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Thinking about Buying a Chipot Vuillaume Violin

Instruments: Is this one fairly priced?

From Pratik Desai
Posted June 11, 2005 at 10:18 PM

hi,
well i've been looking for a new violin for over six months now, and i finally found one that i love and really want! it's labeled "chipot vuillaume, gendre de j.b. vuillaume a paris" and the date reads 1886. the shop we got it from doesn't have any papers for it because they bought found it and restored it- it's in great condition and has a gorgeous sound, but i was wondering how much violins by "chipot vuillaume" usually sell for. this one is priced at $7,500 and my parents want to know if this is a reasonable price. my teacher says it's a really awesome instrument, but she isn't sure if it's fairly priced either, and i can't get to a luthier to get an verbal appraisal until monday. do you think this is a fair price? I really hope so because i'm in love with this violin! any help would be greatly appreciated.

picture

thanks,
pratik

From Jim W. Miller
Posted on June 12, 2005 at 05:59 AM
Here's your fixed link. Here's three pages of auction results at Tarisio. Here's one in England. Yet another.

Tarisio is an auction, and they could be in any condition. Oliver Steiner lives in Atlanta so he might know the shop you're dealing with. They're saying "labeled as," for this one and at least one other, which is a discrete way of not guaranteeing authenticity while still using the maker's name to sell the violin. I don't like their photography or the way they spell "Vuilluame," for what that's worth.

From Clare Chu
Posted on June 12, 2005 at 05:42 AM
Pratik, you are presumably aware that when they say "labeled by", it is the weakest attribution. See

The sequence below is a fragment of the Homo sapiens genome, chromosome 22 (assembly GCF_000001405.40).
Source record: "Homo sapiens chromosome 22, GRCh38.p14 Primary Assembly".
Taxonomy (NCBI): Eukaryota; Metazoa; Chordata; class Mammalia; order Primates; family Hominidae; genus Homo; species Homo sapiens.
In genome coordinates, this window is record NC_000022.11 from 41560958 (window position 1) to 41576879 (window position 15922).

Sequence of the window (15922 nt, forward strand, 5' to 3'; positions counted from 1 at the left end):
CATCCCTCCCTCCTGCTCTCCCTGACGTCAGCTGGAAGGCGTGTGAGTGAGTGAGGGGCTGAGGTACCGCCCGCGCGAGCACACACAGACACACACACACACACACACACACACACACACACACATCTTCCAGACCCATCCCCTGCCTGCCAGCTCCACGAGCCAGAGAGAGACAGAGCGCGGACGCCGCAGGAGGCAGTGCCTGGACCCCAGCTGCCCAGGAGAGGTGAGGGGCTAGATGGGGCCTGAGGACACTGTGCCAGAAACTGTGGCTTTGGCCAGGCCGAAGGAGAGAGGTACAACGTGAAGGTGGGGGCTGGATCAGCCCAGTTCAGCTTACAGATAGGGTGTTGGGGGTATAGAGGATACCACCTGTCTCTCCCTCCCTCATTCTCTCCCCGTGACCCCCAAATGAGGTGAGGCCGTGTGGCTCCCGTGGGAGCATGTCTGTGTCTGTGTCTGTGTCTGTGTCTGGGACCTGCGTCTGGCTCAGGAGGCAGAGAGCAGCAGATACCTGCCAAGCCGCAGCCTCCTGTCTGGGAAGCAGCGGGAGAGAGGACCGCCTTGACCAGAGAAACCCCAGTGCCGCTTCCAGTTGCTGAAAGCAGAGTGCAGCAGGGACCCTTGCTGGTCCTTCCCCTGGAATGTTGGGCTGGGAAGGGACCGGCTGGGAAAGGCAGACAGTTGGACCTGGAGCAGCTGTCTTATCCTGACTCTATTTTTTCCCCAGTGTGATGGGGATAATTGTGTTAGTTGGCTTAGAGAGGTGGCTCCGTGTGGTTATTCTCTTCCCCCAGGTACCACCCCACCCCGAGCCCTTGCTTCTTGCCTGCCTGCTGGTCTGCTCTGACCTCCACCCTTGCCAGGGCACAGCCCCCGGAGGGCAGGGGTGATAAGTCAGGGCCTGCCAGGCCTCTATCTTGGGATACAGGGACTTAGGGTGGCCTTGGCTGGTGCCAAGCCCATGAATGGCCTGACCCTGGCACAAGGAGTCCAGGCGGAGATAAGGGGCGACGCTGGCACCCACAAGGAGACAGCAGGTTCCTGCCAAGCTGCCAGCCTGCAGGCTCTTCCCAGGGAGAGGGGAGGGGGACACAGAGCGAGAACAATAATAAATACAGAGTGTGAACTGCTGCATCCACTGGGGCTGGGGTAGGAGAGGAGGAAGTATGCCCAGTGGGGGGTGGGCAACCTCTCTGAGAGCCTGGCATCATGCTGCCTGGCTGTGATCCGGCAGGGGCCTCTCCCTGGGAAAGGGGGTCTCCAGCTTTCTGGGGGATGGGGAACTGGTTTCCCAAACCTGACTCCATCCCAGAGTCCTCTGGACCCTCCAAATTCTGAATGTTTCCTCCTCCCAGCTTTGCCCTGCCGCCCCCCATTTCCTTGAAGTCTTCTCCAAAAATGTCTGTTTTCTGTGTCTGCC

http://www.tarisio.com/info/info_policies.php#Attributions

for vocabulary.

From Wilhelm Klingenberg
Posted on June 13, 2005 at 11:38 AM
Pratik, I would think that the price of 7.5 grand
for a Chipot-Vuillaume is steep. You may be better off looking around some more if that is your budget.
From Michael Darnton
Posted on June 13, 2005 at 11:52 PM
To say that, you must have some particular other actual retail sales in mind to establish value--how much were they for, then?

I only know of one, about 8 years ago, and that was for $7500.

From Brian Ward-Smith
Posted on January 5, 2009 at 07:12 PM

Hi Pratik, First the name, I am not quite sure why Jim Miller does not like the spelling of the name!

Chipot - Vuillaume is the correct spelling, he married the daughtert of a Parisian cobbler who's name just happened to be Jean Baptiste Vuillaume but was not related to the famous French violin maker J.B.Vuillaume, he just used the name to fool the public into thinking that he was related to J.B.Vuillaume. Perhaps Jim is getting confused with the spelling Villaume as in Gustave Villaume who was by the way a very good maker.

Chipot - Vuillaume died in 1892 so the date is ok but I should add that there are many Mircourt violins made around 1900 that are labelled Chipot - Vuillaume but are in fact just workshop fiddles (made by assistants). I also think it is expensive at $7,500 even if it is genuine. For that money you could buy a much finer instrument and with good provenance, perhaps take a look at: www.westcountryviolins.com/cat--fine-quality-violins--violins-3:15.html West Country Violins had a Chipot - Vuillaume recently priced at 2,200 pounds. (about $4,600) Hope this helps, although I think that has now been sold.

Regards,

Brian

From robert hutcheson
Posted on July 25, 2009 at 02:52 AM

Hello, Pratik,

I play a Chipot-Vuillaume (dated 1920, Paris).  Charles Drouin had the rights to the Chipot-Vuillaume name from c. 1892 to his death in 1931.  If the label on mine is to be trusted, my violin comes from the Drouin period, and I assume the "Paris" designation is correct, though Drouin's assembly shop was in Mirecourt, I believe.  I'm fond of this violin, though I wish it were a bit more suave and sensitive in tone and responsiveness to the bow.

Although I've seen lists of these violins going for up to $8,500, most sell for much less (c. $2,000-4,000).  I'm sure the range of tone, workmanship, and playability is a wide one.  It's also true that the violin may be worth the amount asked to you, though it does seem on the outrageous side to me.

From Michael Darnton
Posted on July 25, 2009 at 07:46 PM

I remember selling one for $7500 about 10 years ago when I worked at another shop, so a current price of that doesn't bother me at all.


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